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Thursday, September 21, 2023

Recession will help gold to return above 2 thousand dollars

Gold has been at an imaginary tipping point for a long time. Its value could drop significantly below the $1,900 per troy ounce mark or, on the contrary, return well above the $2,000 level. Macroeconomic developments in the coming months will shed more light on the price development of the precious metal. More arguments are currently in favor of the fact that it will be necessary to pay extra for the yellow metal.

The dollar trumped gold

It was surprising to many why the price of gold fell during the last inflationary year. After all, gold was supposed to be a protection against inflation. However, the situation is much more complicated. It turned out that gold is not so much a protection against inflation as it is against systemic risks. It had a strong competitor – the US dollar.

As the US central bank began raising interest rates, the dollar became increasingly attractive. While many investors look at current inflation and current interest rates on deposits, long-term inflation expectations and bond yields are key to investing. The difference between the expected dollar yield over the next 10 years and US inflation expectations over the next 10 years reflects the real 10-year interest yields.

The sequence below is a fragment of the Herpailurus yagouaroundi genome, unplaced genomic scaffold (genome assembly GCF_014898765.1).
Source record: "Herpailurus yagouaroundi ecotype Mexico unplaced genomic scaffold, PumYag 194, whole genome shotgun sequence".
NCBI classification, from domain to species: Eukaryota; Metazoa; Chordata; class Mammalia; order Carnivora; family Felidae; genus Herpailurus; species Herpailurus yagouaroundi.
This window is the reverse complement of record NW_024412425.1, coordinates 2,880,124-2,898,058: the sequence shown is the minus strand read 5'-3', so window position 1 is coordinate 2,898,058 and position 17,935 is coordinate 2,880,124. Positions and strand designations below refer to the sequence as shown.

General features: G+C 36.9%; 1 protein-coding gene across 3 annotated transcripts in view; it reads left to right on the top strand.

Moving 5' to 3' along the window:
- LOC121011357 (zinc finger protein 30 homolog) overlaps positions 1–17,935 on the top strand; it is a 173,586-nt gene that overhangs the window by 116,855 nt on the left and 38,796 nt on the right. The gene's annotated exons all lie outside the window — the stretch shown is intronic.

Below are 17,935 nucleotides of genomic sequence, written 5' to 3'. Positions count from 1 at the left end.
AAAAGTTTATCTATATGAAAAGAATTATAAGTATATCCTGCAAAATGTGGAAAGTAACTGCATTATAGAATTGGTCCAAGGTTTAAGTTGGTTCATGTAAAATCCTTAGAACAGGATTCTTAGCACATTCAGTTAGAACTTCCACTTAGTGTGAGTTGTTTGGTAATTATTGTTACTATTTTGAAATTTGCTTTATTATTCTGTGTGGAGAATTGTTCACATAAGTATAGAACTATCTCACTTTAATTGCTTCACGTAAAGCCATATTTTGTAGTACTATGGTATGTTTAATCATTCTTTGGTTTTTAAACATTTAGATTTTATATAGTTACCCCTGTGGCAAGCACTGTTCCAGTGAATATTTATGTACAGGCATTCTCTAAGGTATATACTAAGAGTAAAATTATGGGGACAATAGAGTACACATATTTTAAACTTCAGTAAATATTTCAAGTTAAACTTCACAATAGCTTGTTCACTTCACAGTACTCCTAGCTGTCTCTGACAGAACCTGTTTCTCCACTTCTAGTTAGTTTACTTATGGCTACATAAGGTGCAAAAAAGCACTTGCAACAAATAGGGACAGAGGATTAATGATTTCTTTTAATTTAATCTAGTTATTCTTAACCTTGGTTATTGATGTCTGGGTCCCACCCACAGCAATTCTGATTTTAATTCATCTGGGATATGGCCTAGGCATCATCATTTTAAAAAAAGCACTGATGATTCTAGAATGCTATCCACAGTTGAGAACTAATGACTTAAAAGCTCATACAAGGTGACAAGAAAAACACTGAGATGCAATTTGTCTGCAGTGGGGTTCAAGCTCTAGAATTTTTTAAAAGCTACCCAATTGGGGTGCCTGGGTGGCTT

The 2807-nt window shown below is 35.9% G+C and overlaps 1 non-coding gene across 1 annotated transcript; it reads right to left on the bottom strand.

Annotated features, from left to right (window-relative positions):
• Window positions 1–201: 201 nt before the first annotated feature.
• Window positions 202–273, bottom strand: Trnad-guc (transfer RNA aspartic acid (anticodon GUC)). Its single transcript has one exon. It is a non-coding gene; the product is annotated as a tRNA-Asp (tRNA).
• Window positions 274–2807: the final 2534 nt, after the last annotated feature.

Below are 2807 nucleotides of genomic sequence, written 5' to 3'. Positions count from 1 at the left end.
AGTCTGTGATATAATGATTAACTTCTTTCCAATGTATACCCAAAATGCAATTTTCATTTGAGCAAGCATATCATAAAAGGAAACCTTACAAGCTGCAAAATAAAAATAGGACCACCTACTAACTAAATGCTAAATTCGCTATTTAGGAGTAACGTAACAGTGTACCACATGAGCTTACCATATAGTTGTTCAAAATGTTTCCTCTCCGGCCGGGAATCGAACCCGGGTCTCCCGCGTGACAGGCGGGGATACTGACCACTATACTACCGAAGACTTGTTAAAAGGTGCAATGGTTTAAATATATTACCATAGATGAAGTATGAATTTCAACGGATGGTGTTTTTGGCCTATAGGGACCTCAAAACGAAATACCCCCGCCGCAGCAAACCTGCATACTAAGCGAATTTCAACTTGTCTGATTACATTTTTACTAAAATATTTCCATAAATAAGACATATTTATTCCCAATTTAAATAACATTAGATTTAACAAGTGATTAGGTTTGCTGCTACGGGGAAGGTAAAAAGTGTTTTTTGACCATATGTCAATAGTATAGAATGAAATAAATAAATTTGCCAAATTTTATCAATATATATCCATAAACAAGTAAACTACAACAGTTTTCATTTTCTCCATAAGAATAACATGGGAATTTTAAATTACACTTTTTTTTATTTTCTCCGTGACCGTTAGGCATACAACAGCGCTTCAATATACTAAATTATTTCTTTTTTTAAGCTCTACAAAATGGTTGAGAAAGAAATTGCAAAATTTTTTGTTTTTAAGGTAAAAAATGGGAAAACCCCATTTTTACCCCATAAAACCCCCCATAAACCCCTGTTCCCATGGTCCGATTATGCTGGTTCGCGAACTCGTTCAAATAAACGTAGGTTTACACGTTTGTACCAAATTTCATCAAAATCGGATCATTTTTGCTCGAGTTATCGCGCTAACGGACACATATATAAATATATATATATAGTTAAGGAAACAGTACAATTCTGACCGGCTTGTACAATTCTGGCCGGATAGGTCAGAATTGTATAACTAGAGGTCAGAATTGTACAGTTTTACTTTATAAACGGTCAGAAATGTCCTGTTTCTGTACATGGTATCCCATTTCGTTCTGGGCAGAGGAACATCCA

Real yields began to rise sharply as interest rates rose, reaching levels of more than two percent earlier this year. It was the highest value since the global financial crisis of 2008. The purchase of dollar bonds is thus the most attractive in the last 15 years. But what is important is that it is positive, at the level of two percent. Anyone who owns super-safe 10-year US government bonds should earn two percent in net over the next decade. If he holds gold, he earns no interest. The dollar therefore trumped gold.

Gold trumps the dollar

If real interest rates remain high or continue to rise, gold has little chance of undercutting the US dollar. However, it is questionable how long the American economy can withstand the onslaught of the highest interest rates in 15 years with the current record high debt burdening the economy. Sooner or later, a recession will come, which will push interest rates down.

Lower interest rates will cause real returns to fall and the dollar will lose its attractiveness, which gold will gain. In other words, as the economy weakens, gold will rise. If a recession comes, it will grow even faster. And this is also the reason why gold has remained stagnant below the level of two thousand dollars for the last few months. That’s $300 an ounce more than a year ago.

However, even when the economy slows down, the movement of gold against the dollar is not completely predictable, as it depends on several factors. One of them is dollar liquidity. If what happened last October, when there was a big scramble for scarce US dollars, the dollar would still be strong and maintain a premium against gold. However, both instruments would strengthen against the euro, which would lose, as it usually does, in case of problems.

Bankers are buying headlong

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